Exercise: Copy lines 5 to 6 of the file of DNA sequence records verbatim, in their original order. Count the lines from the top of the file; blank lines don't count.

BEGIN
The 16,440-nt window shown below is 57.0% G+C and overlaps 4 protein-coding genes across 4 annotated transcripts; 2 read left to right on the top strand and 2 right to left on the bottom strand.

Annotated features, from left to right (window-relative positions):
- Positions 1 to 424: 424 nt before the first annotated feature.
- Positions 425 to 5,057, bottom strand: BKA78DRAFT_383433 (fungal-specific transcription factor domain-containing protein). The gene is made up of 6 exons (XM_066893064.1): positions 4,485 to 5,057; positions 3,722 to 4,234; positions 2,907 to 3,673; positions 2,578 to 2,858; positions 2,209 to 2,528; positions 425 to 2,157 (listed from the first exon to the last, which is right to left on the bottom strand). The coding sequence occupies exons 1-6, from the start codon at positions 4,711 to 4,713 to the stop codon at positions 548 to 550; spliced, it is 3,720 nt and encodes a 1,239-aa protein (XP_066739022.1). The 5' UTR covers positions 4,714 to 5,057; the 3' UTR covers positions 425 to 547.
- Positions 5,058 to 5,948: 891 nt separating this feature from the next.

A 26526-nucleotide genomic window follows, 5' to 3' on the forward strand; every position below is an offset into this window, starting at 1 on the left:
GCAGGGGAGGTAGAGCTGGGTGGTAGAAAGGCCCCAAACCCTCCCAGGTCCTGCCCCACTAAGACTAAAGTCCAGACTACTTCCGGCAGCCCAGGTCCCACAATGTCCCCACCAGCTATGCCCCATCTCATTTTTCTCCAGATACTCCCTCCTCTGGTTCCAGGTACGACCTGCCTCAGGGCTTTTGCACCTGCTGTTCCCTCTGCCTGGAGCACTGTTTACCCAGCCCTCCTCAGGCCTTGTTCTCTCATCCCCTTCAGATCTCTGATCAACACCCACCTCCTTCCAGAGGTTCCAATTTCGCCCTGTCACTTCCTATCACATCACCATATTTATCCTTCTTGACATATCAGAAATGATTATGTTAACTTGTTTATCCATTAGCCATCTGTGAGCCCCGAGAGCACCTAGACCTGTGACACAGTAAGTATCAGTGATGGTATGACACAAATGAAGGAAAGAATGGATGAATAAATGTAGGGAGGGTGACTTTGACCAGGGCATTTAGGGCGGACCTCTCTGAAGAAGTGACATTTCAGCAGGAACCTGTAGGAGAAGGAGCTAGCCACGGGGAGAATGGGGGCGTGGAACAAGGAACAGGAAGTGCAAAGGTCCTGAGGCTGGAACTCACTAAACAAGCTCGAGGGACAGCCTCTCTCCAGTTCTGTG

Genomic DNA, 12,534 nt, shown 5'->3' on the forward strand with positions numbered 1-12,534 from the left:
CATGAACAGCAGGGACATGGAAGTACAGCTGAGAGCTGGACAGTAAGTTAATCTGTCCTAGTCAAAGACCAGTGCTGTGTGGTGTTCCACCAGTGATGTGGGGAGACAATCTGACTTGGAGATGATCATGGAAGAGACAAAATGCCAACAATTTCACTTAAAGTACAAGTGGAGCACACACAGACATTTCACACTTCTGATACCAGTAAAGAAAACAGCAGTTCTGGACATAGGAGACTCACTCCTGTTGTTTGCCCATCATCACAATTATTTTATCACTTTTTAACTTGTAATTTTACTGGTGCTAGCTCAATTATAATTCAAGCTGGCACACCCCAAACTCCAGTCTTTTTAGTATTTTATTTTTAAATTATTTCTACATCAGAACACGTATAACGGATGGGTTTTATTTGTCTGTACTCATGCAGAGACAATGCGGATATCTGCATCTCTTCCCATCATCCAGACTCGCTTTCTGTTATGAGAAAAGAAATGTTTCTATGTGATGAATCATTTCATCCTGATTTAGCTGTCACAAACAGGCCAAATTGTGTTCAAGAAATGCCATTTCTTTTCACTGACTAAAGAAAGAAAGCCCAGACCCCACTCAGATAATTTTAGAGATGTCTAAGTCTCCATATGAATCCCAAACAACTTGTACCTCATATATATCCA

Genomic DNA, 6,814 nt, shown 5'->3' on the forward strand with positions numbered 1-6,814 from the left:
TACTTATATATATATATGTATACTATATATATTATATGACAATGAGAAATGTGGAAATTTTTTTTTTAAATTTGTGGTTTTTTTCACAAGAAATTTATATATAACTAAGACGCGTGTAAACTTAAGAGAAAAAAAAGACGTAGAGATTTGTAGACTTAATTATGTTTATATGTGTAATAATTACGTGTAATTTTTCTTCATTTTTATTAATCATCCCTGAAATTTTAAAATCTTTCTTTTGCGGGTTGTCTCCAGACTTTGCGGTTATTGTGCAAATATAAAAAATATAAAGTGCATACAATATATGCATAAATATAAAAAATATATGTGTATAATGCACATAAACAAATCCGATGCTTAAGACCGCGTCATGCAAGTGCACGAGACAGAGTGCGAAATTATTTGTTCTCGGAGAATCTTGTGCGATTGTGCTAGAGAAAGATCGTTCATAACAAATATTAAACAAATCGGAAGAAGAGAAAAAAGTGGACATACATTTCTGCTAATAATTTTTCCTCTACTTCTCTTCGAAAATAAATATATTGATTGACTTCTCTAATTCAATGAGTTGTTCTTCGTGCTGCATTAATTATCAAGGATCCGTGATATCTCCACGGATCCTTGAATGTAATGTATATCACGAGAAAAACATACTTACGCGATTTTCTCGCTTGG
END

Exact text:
- Positions 5,058 to 5,948: 891 nt separating this feature from the next.

A 26526-nucleotide genomic window follows, 5' to 3' on the forward strand; every position below is an offset into this window, starting at 1 on the left: